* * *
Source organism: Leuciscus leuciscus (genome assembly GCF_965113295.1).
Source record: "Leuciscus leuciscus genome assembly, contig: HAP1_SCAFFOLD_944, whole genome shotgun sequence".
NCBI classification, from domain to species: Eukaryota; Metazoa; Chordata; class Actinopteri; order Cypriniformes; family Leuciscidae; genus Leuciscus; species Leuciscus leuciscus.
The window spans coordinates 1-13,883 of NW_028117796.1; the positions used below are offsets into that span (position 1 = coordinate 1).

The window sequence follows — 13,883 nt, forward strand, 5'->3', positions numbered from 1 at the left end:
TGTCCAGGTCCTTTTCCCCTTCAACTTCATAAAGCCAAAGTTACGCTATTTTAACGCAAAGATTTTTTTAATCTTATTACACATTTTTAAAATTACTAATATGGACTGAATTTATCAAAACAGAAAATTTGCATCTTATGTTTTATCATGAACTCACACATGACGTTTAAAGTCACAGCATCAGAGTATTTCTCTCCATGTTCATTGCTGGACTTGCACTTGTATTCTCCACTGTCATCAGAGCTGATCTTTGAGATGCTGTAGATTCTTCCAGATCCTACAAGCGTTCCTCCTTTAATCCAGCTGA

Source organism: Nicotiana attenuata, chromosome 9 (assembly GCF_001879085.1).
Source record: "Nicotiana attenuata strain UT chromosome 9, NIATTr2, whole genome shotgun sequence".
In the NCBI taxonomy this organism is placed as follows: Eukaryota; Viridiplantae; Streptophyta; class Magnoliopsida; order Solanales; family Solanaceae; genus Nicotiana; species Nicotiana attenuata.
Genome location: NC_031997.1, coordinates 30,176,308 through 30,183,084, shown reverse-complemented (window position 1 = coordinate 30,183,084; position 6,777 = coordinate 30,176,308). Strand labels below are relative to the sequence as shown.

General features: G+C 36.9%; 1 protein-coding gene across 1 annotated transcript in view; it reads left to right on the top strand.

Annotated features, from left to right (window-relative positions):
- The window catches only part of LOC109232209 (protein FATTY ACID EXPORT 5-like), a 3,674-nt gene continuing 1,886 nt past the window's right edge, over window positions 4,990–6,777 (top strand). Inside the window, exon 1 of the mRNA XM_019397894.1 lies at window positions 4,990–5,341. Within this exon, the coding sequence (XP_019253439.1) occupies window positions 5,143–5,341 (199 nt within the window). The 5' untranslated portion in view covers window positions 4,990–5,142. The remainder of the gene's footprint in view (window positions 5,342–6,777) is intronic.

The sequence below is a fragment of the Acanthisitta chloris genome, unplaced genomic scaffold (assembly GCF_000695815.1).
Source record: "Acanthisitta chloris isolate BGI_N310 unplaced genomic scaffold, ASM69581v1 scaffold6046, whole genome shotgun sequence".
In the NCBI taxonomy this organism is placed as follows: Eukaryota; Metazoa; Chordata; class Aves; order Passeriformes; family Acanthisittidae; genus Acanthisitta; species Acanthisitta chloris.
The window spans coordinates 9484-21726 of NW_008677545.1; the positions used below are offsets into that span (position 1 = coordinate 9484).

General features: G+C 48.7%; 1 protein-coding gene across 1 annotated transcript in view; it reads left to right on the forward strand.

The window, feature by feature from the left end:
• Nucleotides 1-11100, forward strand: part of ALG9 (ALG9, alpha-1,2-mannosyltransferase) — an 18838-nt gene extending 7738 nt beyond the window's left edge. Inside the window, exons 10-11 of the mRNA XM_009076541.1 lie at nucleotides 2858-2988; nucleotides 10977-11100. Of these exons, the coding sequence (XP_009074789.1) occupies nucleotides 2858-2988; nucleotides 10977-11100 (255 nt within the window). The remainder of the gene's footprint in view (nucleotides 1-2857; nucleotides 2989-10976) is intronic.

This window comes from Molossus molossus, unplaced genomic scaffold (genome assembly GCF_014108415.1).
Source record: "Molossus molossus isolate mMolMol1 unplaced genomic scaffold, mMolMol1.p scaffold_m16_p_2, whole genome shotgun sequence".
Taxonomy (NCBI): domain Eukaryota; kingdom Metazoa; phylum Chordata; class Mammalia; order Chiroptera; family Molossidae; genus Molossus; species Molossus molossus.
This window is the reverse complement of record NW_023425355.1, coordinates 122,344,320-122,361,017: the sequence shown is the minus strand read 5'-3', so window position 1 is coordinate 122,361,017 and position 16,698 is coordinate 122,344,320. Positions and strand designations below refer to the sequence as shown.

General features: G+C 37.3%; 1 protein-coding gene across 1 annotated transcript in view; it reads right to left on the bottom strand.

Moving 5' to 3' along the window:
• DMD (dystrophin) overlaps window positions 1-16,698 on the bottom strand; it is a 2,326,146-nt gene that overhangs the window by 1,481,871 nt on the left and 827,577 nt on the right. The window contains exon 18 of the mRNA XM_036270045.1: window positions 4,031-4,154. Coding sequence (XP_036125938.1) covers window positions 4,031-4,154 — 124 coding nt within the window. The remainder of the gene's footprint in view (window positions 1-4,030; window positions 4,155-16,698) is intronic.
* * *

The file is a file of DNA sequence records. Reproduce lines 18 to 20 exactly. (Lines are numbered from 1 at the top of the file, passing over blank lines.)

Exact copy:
General features: G+C 48.7%; 1 protein-coding gene across 1 annotated transcript in view; it reads left to right on the forward strand.

The window, feature by feature from the left end:
• Nucleotides 1-11100, forward strand: part of ALG9 (ALG9, alpha-1,2-mannosyltransferase) — an 18838-nt gene extending 7738 nt beyond the window's left edge. Inside the window, exons 10-11 of the mRNA XM_009076541.1 lie at nucleotides 2858-2988; nucleotides 10977-11100. Of these exons, the coding sequence (XP_009074789.1) occupies nucleotides 2858-2988; nucleotides 10977-11100 (255 nt within the window). The remainder of the gene's footprint in view (nucleotides 1-2857; nucleotides 2989-10976) is intronic.